The use of turkey decoys is probably at an all-time high these days. I can remember the first decoy I used many years ago when they first came out. It was UGLY. But I killed a lot of birds with it in front of me. Beginners luck? Were the turkeys in a mood where they would make a beeline to anything remotely resembling a hen? Who knows, but in those days, while I found some success, a turkey decoy worked against me as much as it worked for me. Today though, decoys are more realistic than ever, strutting tom decoys are growing in popularity and we learn more about how to use a turkey decoy effectively each year.
Yet, there are still times when a turkey decoy seems to be the reason for a spoiled hunt. They’re easy to blame, but I think it’s more operator’s error than the decoy’s fault. Let’s take a look at some common errors and what we can do to avoid them.
1. Be Sure your Turkey Decoy Setup isn’t a Turnoff
As turkey season progresses, so does a gobbler’s desires. In the early season, they are looking to secure their status on the pecking order. The strutting tom decoy that worked so well on opening weekend is now scaring sub-dominant birds away. They have been whipped a few too many times and don’t want to scrap with a dominant tom again. Now’s the time to switch to a single jake decoy with a hen or two. They will see your setup as a chance to redeem themselves.
Once a longbeard shifts his focus from fighting to breeding, a jake decoy (or strutting tom decoy if I know the bird I have targeted is a boss tom) placed over a hen in breeding pose is my go-to setup. Later, when hens start nesting, I will use a single hen decoy in a feeding pose around strut zones after the morning flocks disperse.
For help with choosing the right setup based on the phase of the season, download this free turkey decoy setup guide from Montana Decoy. It will get you on the right track, but you still may want to experiment or finely tune your setups based on the hunting pressure and personality of the birds in the area you are hunting. Just be sure to give a longbeard a representation of what is motivating his actions.
2. Take Yourself out of the Scene
For some reason, many hunters like to place their decoy directly in front of them, and in-line with the direction a bird is likely to come from. Big mistake. While the decoy will distract him, if you are in the background, there’s a good chance you will be busted.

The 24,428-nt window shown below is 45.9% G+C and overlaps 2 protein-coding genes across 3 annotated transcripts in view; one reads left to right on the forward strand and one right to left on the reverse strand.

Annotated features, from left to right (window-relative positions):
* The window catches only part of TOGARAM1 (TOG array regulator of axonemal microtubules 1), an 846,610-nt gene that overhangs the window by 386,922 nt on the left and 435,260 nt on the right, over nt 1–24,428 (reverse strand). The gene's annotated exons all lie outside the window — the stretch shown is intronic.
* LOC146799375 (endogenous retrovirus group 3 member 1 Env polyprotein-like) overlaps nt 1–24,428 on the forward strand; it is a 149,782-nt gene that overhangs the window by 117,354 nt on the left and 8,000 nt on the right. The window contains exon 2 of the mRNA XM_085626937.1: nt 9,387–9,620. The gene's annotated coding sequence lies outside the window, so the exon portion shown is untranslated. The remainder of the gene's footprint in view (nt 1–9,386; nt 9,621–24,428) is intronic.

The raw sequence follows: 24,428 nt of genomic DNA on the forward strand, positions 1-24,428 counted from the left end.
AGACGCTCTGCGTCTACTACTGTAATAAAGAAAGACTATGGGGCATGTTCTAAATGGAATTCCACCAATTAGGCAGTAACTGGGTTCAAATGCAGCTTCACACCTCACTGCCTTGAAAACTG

Based on your scouting information or the direction of the tom’s responses to your calls, make an educated guess as to where he will approach from. Place yourself between the bird and the decoy. This way, his vision will be “locked” on the decoy and he will be pulled past your location. Quit calling once the bird is committed to checking out your fakes and get ready to shoot.
3. Don’t Hide your Decoy(s)
For a decoy to work, the turkey needs to see it. Use them in open areas such as field edges, logging roads and sparse timber. If I am working a bird in heavy cover, it’s probably one of the few times I will not put a decoy out. In these situations, the longbeard is searching for my calls and we are in close quarters. If he stumbles on a decoy, he may get spooked. Decoys work best when toms can see them from a distance. Use the terrain to your advantage, whether it’s a high spot in a field or the top of a gently sloping wooded ridge.
4. Set your Decoy System Close
This is a common mistake. Let’s say your maximum range is 35 yards, so that is where you place your decoys. But sometimes, stubborn gobblers hang up, strut and wait for hens to come to him, leaving you with no shot if your decoy is set up at the limit of your shooting range. It’s disheartening to watch the decoys do their job and still not have a shot.
Set your decoys up at 15-20 yards, and even closer if you are using a bow. This way if the bird does hang up, he is still in range. And if he doesn’t, well, I’ll take a 20-yard shot over a 35-yard shot any day.
5. Secure Your Decoys on Windy Days
A light breeze will give a decoy some subtle movement and really increases the realism of a set up. However, heavy winds can cause decoys to spin like a top, and that is not natural. The solution is easy. Carry some extra stakes, cut down some old arrows, or even use sticks to prevent a decoy from whirling in the wind. Prop the turkey decoy in place on both sides of the decoy as shown in the photo above.
6. Don’t Attract Other Hunters
Turkey decoys don’t just attract turkeys. They will bring in predators and other hunters, too. Safety is my first thought when I decide whether to put a decoy out or not. Today’s decoys are so realistic, that I leave them at home when hunting public land. Even hen decoys can cause problems on public land. So limit your decoy tactics to private land where you know the other hunters, and are aware that decoys are being used.
Turkey decoys work. There’s no doubt about that. But success is not as easy as setting up a decoy, calling a few times and pulling the trigger. Put some thought into your setup and you will find that decoys will do the job more times than not. And most of all, be safe.
There’s nothing like the feeling of seeing a longbeard storm your setup! I hope these tips help you bag a limb hanger this spring.